Opposition is mounting to a spectrum
deal with Shaw Communications Inc, which gives Rogers Communications first crack at buying Shaw’s cellular frequencies ahead of competitors.
Five consumer and public interest groups said Tuesday they have signed a joint letter to Industry Minister Christian Paradis demanding the Harper government nix the deal and preserve the spectrum for new wireless companies only.
“This proposed deal is the first step back to (there being) only three big providers: Rogers, Telus and Bell,” said John Lawford, executive director of the Public Interest Advocacy Centre, one of the groups pressing the government.
The others are the Consumers’ Association of Canada (CAC), openmedia.ca, the Samuelson-Glushko Canadian Internet Policy and Public Interest Clinic (CIPPIC) and the Council of Senior Citizens Organizations of British Columbia (COSCO).
These groups aren’t the only ones heated over the proposed deal, which needs government and regulatory approval.
Wind Mobile chairman Anthony Lacavera has the spectrum deal “an abomination of the rules.” In an email today after word of the interest group letter broke, Lacavera said Wind will be making a submission to the government emphasizing that the proposed deal "is a violation of the 2008 AWS set-aside policy rules."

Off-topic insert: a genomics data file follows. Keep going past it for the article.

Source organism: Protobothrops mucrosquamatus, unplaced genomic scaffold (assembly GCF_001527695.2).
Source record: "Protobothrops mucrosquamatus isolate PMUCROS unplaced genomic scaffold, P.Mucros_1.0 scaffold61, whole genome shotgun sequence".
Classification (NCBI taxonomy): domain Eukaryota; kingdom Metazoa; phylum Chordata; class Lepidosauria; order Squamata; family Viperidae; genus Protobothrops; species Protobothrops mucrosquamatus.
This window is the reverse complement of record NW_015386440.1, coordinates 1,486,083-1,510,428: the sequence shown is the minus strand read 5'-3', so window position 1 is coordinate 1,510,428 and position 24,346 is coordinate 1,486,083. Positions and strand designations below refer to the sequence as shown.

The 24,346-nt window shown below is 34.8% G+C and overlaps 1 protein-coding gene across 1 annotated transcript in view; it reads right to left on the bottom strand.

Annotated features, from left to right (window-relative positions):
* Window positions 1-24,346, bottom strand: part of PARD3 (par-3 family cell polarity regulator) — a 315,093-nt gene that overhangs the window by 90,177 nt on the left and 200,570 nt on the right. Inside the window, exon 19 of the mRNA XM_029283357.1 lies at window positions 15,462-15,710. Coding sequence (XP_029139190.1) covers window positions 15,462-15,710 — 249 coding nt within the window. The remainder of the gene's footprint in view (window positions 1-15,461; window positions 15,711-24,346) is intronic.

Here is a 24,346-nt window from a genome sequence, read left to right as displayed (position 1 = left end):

However, in an interview Ken Engelhart, Rogers senior vice-president of regulatory affairs, said the deal is in the public interest because Shaw isn't using the spectrum.
The spectrum Shaw wants to sell is $190 million in frequencies in the AWS band largely in Western Canada it bought in the 2008 spectrum auction. Those particular frequencies were among a group set aside by the government for new wireless entrants so incumbents couldn’t sweep up all the spectrum and keep out competition.
In fact one of the licence rules forbids incumbents like Rogers from buying spectrum of new entrants for five years after they got their licences, which for most new cellular companies should be the spring of 2014.
Among those who bought set-aside spectrum were Shaw, Wind, Mobilicity and Quebec cable company Videotron.
Shaw hoped to follow Rogers' lead as a cable company that also has its own cellular network. However, it decided in 2011 that building a new cellular network is too expensive, and instead chose to build a less expensive Wi-Fi network. As a result, it wants to sell the spectrum.
Last week as part of a $700 million deal selling the Shaw-owned cable licence in Hamilton, Ont., Rogers got an option to buy the spectrum. To comply with the five-year no-sale rule, the option doesn’t kick in until September 2014.